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Discussion Starter #1 (Edited)
Hi all,

Just got my 2016 RAV4 yesterday and while I got the dealer to throw in some extras, mud guards were not one of them.

Most of my driving is standard highway and city roads, but I do occasionally drive on a gravel road a bit, so I'd like to add the mud guards to the RAV4 in the interests of doing everything I can to protect the paint.

I'm trying to decide between the Toyota OEM ones and the WeatherTech No-Drills. From reading the threads on this forum, it seems the OEM ones look more "factory/standard equipment," but are shorter than the WeatherTechs. Am I right about that? Is it probably going to make any difference?

I've found the PDF of the installation instructions for the OEMs (attached below for reference) so those look fairly straight forward to install. For the WeatherTechs, I am unclear if the RAV4 ones use their "twisting-cam" system or if they just use existing holes and bolts?

(Edit: I originally had attached the instructions for the RAV 2013 model; I've now corrected it with the instructions for the 2016 model. They are slightly different.)

--Michael
 

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I've found the PDF of the installation instructions for the OEMs (attached below for reference) so those look fairly straight forward to install. For the WeatherTechs, I am unclear if the RAV4 ones use their "twisting-cam" system or if they just use existing holes and bolts?

--Michael
They use existing holes and screws and come with the needed additional screws. The rears call for a short-handle screw driver or wrench.
 

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Installed OEM myself with parts supplied by Toyota and on my XLE.

Like the OEM look too.


Sent from AutoGuide.com Free App
 

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Discussion Starter #5
Thanks for the link. I'm leaning towards the OEM ones....they are, after all, designed for the vehicle. And it looks as if one can get them a tad cheaper than the WeatherTechs!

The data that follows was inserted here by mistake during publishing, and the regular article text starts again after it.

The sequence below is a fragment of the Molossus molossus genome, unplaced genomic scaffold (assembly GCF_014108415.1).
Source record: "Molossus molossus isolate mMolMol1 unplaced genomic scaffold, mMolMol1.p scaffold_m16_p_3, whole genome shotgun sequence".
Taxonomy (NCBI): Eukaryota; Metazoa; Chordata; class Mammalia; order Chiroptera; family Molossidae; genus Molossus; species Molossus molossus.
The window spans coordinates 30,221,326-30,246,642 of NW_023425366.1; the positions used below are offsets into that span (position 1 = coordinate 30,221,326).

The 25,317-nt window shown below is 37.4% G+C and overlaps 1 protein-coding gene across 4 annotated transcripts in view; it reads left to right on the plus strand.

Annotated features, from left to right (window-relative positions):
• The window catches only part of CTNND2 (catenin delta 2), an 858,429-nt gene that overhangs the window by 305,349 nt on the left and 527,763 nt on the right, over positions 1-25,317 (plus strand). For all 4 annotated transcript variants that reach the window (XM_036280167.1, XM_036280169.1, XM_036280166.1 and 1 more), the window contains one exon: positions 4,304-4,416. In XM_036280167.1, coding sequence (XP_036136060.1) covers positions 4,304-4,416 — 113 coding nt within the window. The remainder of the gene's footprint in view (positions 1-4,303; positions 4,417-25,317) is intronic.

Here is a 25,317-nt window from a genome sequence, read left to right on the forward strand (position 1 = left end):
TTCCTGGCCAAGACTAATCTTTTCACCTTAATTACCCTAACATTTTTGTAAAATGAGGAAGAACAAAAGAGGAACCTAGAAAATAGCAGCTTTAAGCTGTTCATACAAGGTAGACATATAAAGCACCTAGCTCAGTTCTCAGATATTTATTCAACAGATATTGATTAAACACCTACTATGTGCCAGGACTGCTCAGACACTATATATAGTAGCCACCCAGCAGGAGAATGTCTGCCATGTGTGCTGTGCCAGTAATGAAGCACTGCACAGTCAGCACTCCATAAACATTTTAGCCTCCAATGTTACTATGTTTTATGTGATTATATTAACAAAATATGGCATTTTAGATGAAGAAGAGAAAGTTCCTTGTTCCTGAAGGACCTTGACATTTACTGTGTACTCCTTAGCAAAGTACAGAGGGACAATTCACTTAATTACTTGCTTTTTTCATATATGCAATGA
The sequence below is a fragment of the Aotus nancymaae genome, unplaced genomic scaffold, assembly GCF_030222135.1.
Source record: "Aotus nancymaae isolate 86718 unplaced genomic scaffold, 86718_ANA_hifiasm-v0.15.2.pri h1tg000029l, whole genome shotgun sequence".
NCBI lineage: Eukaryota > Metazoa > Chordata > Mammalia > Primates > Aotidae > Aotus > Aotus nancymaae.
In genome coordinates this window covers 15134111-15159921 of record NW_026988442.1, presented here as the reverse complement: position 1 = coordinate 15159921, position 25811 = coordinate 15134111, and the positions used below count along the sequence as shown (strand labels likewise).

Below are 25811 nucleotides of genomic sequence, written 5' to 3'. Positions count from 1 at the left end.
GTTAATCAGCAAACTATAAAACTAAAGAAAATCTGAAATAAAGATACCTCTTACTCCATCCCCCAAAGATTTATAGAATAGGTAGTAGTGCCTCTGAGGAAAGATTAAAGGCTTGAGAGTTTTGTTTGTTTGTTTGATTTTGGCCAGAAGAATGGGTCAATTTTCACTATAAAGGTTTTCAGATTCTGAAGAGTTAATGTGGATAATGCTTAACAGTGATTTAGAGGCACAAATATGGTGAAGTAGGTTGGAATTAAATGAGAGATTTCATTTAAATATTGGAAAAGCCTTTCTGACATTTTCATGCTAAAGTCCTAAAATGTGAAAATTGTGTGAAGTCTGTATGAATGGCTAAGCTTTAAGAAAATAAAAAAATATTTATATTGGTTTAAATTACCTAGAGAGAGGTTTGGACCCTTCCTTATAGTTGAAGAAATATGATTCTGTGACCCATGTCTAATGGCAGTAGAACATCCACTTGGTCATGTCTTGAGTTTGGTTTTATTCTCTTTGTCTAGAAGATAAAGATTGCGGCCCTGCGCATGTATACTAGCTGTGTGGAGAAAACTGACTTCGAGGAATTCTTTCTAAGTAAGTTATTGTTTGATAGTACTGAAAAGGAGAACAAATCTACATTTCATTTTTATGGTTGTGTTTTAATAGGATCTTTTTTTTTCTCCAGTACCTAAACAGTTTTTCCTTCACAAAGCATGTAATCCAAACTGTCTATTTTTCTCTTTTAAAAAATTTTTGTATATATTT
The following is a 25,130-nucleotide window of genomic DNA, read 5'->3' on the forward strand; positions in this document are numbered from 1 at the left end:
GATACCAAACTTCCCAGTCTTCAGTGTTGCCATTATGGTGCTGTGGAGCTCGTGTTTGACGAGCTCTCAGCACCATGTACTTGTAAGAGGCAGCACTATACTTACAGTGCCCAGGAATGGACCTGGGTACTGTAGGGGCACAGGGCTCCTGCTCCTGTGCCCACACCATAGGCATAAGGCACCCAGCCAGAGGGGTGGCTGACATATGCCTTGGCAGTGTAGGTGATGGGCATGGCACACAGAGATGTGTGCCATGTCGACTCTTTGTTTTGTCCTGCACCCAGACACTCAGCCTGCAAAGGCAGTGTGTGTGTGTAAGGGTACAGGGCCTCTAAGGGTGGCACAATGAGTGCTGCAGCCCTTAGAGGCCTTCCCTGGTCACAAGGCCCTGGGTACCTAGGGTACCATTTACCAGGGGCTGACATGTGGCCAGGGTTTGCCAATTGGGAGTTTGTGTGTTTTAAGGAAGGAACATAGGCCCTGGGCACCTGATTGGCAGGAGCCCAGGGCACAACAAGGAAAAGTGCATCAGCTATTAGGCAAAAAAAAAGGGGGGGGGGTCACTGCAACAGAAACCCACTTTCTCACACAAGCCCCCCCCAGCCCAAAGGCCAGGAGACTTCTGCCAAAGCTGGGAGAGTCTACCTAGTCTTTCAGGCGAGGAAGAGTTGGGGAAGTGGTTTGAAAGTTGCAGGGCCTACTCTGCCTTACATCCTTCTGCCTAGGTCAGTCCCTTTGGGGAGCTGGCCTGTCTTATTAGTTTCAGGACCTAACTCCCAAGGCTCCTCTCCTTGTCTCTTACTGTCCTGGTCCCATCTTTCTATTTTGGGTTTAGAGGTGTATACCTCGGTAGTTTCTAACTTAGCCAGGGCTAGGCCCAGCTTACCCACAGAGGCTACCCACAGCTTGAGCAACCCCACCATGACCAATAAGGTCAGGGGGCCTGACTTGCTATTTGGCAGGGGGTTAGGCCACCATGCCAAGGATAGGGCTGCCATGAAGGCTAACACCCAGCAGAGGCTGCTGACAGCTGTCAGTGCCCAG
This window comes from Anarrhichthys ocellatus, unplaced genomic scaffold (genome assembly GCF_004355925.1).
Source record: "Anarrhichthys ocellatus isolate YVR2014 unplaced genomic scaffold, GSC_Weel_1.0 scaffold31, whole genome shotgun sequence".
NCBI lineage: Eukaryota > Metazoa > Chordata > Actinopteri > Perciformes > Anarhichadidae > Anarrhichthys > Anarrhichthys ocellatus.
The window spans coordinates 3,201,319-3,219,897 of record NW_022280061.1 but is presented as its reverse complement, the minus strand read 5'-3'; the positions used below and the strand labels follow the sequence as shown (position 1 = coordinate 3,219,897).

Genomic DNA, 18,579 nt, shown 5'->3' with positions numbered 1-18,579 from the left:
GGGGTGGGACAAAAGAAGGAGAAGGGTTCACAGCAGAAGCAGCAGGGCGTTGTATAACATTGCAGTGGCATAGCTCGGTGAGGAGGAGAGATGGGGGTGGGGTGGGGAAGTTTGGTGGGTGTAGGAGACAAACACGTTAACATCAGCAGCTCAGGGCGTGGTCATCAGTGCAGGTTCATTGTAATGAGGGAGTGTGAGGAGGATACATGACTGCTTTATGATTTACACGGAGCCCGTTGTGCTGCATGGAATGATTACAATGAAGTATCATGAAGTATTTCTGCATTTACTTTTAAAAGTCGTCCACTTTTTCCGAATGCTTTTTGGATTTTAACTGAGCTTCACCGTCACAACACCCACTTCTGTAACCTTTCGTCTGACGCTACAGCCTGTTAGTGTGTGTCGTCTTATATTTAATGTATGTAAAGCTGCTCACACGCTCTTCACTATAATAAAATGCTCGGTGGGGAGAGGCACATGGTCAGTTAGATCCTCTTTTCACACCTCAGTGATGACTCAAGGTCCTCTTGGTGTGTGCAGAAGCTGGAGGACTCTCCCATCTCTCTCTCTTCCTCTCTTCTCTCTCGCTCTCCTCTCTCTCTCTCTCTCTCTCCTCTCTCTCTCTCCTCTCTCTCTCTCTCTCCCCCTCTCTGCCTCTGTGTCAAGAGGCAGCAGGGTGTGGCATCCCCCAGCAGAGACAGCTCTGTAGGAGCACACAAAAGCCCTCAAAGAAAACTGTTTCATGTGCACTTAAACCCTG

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I ordered OEM last week. Should be a nice fit. I am hoping they will lower the water noise on the undercarriage when it is wet out there. And I also hope they reduce the dirt and mud that accumulates at the bottom 1 inch of the doors.
 

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Discussion Starter #7
Thanks all, just ordered the OEMs, hopefully they'll arrive Friday or Saturday. I've got a lengthy drive on Saturday so I'm hoping to have them on by then!

--Michael
 

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I ordered OEM last week. Should be a nice fit. I am hoping they will lower the water noise on the undercarriage when it is wet out there. And I also hope they reduce the dirt and mud that accumulates at the bottom 1 inch of the doors.
Mine is a 2011 with OEM mud guards, they actually do nothing to keep snow, slush or mud from accumulating at the bottom of the door while driving. Every time I get out my pant leg gets covered. Perhaps your year model will do better.
 

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Discussion Starter #9
Sure, my RAV4 is white. It's going to get dirty. :D My motivation for the mudguards is simply to do everything reasonably possible and financially practical to minimize the frequency of rock chips, especially over the short distance of a gravel road I drive over once a month.

--Michael
 

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I wish Rally Armor or Rokblokz would come out with some mud flaps for the RAV4. I had them on my Subaru and they provided extra protected than the OEM ones. They are wider, longer, and more flexible.

WeatherTech makes some mud flaps and they seem to be longer than the OEM ones. Does anybody have these? Curious to see if they provide extra protection than the OEM ones.

2016 Toyota RAV4 | Mud Flaps - No Drill Splash Guards for Trucks | WeatherTech.com